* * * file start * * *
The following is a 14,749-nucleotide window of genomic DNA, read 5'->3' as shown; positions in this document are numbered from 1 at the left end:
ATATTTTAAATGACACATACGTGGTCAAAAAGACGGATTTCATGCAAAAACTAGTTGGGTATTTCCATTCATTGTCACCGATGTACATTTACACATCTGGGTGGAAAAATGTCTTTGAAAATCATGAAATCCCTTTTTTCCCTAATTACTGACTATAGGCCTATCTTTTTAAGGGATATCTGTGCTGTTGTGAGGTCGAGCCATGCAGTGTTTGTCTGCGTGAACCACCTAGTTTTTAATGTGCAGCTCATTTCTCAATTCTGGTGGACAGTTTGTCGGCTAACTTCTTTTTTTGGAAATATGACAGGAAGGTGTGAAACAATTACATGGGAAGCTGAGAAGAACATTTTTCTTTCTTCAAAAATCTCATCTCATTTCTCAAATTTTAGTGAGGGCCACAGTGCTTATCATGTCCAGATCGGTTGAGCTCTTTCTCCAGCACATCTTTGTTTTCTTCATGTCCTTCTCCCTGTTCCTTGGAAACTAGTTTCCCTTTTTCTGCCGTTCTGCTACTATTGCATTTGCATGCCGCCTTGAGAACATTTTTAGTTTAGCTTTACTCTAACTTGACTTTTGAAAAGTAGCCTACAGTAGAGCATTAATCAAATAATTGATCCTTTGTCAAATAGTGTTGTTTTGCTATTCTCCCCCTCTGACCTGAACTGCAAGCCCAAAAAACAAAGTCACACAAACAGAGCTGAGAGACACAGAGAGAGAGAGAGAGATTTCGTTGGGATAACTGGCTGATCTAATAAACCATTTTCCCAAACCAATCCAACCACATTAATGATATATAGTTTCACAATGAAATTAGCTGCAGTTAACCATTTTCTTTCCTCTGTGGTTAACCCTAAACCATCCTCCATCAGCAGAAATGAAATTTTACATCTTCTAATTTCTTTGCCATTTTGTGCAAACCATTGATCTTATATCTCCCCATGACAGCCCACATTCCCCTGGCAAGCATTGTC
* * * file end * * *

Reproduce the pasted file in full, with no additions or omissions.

The following is a 14,749-nucleotide window of genomic DNA, read 5'->3' as shown; positions in this document are numbered from 1 at the left end:
ATATTTTAAATGACACATACGTGGTCAAAAAGACGGATTTCATGCAAAAACTAGTTGGGTATTTCCATTCATTGTCACCGATGTACATTTACACATCTGGGTGGAAAAATGTCTTTGAAAATCATGAAATCCCTTTTTTCCCTAATTACTGACTATAGGCCTATCTTTTTAAGGGATATCTGTGCTGTTGTGAGGTCGAGCCATGCAGTGTTTGTCTGCGTGAACCACCTAGTTTTTAATGTGCAGCTCATTTCTCAATTCTGGTGGACAGTTTGTCGGCTAACTTCTTTTTTTGGAAATATGACAGGAAGGTGTGAAACAATTACATGGGAAGCTGAGAAGAACATTTTTCTTTCTTCAAAAATCTCATCTCATTTCTCAAATTTTAGTGAGGGCCACAGTGCTTATCATGTCCAGATCGGTTGAGCTCTTTCTCCAGCACATCTTTGTTTTCTTCATGTCCTTCTCCCTGTTCCTTGGAAACTAGTTTCCCTTTTTCTGCCGTTCTGCTACTATTGCATTTGCATGCCGCCTTGAGAACATTTTTAGTTTAGCTTTACTCTAACTTGACTTTTGAAAAGTAGCCTACAGTAGAGCATTAATCAAATAATTGATCCTTTGTCAAATAGTGTTGTTTTGCTATTCTCCCCCTCTGACCTGAACTGCAAGCCCAAAAAACAAAGTCACACAAACAGAGCTGAGAGACACAGAGAGAGAGAGAGAGATTTCGTTGGGATAACTGGCTGATCTAATAAACCATTTTCCCAAACCAATCCAACCACATTAATGATATATAGTTTCACAATGAAATTAGCTGCAGTTAACCATTTTCTTTCCTCTGTGGTTAACCCTAAACCATCCTCCATCAGCAGAAATGAAATTTTACATCTTCTAATTTCTTTGCCATTTTGTGCAAACCATTGATCTTATATCTCCCCATGACAGCCCACATTCCCCTGGCAAGCATTGTC